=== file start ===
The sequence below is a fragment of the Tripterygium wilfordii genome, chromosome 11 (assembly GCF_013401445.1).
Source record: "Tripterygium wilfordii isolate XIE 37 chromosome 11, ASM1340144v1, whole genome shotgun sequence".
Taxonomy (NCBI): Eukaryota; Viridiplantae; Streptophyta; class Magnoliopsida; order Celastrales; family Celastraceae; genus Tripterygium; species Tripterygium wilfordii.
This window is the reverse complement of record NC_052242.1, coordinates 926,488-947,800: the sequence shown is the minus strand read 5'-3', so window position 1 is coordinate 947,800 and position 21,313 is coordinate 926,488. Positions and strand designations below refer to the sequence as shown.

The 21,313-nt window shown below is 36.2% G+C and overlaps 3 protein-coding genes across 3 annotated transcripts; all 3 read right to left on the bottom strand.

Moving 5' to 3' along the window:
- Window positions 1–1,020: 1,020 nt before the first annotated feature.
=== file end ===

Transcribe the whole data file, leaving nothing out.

The sequence below is a fragment of the Tripterygium wilfordii genome, chromosome 11 (assembly GCF_013401445.1).
Source record: "Tripterygium wilfordii isolate XIE 37 chromosome 11, ASM1340144v1, whole genome shotgun sequence".
Taxonomy (NCBI): Eukaryota; Viridiplantae; Streptophyta; class Magnoliopsida; order Celastrales; family Celastraceae; genus Tripterygium; species Tripterygium wilfordii.
This window is the reverse complement of record NC_052242.1, coordinates 926,488-947,800: the sequence shown is the minus strand read 5'-3', so window position 1 is coordinate 947,800 and position 21,313 is coordinate 926,488. Positions and strand designations below refer to the sequence as shown.

The 21,313-nt window shown below is 36.2% G+C and overlaps 3 protein-coding genes across 3 annotated transcripts; all 3 read right to left on the bottom strand.

Moving 5' to 3' along the window:
- Window positions 1–1,020: 1,020 nt before the first annotated feature.